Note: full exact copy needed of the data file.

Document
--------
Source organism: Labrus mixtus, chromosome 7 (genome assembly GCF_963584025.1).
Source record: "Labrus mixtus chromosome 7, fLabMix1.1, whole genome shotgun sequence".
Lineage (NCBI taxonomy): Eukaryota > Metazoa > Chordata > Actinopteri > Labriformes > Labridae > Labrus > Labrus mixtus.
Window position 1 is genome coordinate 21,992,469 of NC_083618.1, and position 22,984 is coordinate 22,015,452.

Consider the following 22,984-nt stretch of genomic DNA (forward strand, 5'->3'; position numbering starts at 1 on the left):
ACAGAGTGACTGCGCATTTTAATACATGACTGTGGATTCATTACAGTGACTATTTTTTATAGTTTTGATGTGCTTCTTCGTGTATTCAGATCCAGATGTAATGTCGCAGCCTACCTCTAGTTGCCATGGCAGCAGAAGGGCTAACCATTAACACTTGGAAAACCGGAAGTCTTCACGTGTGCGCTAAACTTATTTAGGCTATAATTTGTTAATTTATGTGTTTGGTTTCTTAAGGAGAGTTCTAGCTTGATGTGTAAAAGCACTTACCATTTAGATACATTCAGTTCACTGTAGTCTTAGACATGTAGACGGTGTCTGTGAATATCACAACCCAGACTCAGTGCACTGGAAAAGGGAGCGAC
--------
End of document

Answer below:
Source organism: Labrus mixtus, chromosome 7 (genome assembly GCF_963584025.1).
Source record: "Labrus mixtus chromosome 7, fLabMix1.1, whole genome shotgun sequence".
Lineage (NCBI taxonomy): Eukaryota > Metazoa > Chordata > Actinopteri > Labriformes > Labridae > Labrus > Labrus mixtus.
Window position 1 is genome coordinate 21,992,469 of NC_083618.1, and position 22,984 is coordinate 22,015,452.

Consider the following 22,984-nt stretch of genomic DNA (forward strand, 5'->3'; position numbering starts at 1 on the left):
ACAGAGTGACTGCGCATTTTAATACATGACTGTGGATTCATTACAGTGACTATTTTTTATAGTTTTGATGTGCTTCTTCGTGTATTCAGATCCAGATGTAATGTCGCAGCCTACCTCTAGTTGCCATGGCAGCAGAAGGGCTAACCATTAACACTTGGAAAACCGGAAGTCTTCACGTGTGCGCTAAACTTATTTAGGCTATAATTTGTTAATTTATGTGTTTGGTTTCTTAAGGAGAGTTCTAGCTTGATGTGTAAAAGCACTTACCATTTAGATACATTCAGTTCACTGTAGTCTTAGACATGTAGACGGTGTCTGTGAATATCACAACCCAGACTCAGTGCACTGGAAAAGGGAGCGAC